First discovered back in September, the Onvis CS1 Contact Sensor is now available for purchase on Amazon. Discovered by Chris Young of HomeKitGeek.com fame, the sensor brings a new take on the traditional door and window contact sensor throwing in not just the ability to determine whether or not something has been opened but also temperature and humidity. The sensor also has a unique audible siren built in, making it a perfect intruder deterrent as it will sound directly at the source, and not a siren or alarm panel potentially in another room.
The CS1, which is currently listed for $33.99 on Amazon, and is available for purchase, although it is not yet in stock and won’t be until November 25th. The sensor is a standard 2 piece contact sensor design, but the built-in siren adds some considerable length measuring around 4 inches in height, which is substantial compared to the 2-3 inch competitors. The siren is visible on the front of the CS1, with a large speaker ring positioned near the top, above a small LED indicator light and a reset button. The siren is listed as having 3 distinct sound levels, with the highest hitting 120 decibels. Also listed is that the speaker will act as a door chime when not armed, which is a handy feature to have in a busy household.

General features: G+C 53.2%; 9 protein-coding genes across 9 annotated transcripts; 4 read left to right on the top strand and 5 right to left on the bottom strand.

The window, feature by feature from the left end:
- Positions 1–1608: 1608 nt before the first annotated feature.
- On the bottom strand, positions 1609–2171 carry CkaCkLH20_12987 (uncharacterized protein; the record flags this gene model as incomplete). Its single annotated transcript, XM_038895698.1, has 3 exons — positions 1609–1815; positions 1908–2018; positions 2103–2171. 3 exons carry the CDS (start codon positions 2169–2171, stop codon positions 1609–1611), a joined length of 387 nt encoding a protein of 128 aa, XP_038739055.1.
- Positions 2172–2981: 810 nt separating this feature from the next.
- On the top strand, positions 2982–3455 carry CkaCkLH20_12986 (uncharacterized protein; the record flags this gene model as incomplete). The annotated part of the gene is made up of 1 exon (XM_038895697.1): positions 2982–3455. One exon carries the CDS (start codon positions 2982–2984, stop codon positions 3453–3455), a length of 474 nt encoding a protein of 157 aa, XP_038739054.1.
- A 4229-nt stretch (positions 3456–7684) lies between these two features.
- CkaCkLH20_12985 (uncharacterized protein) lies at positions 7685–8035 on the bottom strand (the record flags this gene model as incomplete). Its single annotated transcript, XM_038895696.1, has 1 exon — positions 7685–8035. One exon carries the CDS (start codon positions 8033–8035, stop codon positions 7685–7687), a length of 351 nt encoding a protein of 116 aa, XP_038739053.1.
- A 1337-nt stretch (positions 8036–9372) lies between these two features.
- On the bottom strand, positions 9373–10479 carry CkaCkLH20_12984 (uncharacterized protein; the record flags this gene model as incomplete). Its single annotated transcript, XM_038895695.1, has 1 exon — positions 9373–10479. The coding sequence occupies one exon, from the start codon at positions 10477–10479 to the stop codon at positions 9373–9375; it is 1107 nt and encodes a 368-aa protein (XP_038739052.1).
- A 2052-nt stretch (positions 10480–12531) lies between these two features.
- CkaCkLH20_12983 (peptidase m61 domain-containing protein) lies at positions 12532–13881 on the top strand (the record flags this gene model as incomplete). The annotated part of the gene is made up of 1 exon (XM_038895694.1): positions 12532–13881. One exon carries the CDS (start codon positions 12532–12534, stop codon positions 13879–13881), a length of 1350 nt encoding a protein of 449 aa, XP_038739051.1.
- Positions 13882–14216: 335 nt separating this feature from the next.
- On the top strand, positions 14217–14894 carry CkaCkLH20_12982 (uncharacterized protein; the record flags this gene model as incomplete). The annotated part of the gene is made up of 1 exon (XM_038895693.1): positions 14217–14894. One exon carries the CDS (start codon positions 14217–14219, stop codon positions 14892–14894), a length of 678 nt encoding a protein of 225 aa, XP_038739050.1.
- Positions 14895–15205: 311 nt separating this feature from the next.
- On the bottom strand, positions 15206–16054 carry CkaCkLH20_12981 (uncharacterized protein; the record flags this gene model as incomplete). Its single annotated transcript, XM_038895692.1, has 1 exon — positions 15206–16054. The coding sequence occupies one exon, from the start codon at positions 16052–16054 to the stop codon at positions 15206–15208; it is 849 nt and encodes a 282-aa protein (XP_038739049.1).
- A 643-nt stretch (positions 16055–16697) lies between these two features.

Additional specs for the CS1 include Bluetooth 5, the same that is currently in the Onvis SMS1 Smart Motion Sensor, and logging for the last 100 events in the Onvis app. As we noted in our original write up for the CS1 when it hit the FCC, the device runs on 2 AAA batteries, which are included, and is stated to last up to 1.5 years. The CS1 also includes a double-sided tape strip, and unlike competitors such as the Eve Door & Window, it can be mounted with the included screws, giving it a more permanent grip on your doors and windows.
We are certainly excited for this product to hit the market, and we will bring you a hands on with it as soon as it arrives, so stay tuned. What do you think of the Onvis CS1? Is the built-in siren enough to give it an edge over others? Does it make a truly DIY HomeKit security system viable? Let us know in the comments below, or on Twitter, @HomeKit_Hero.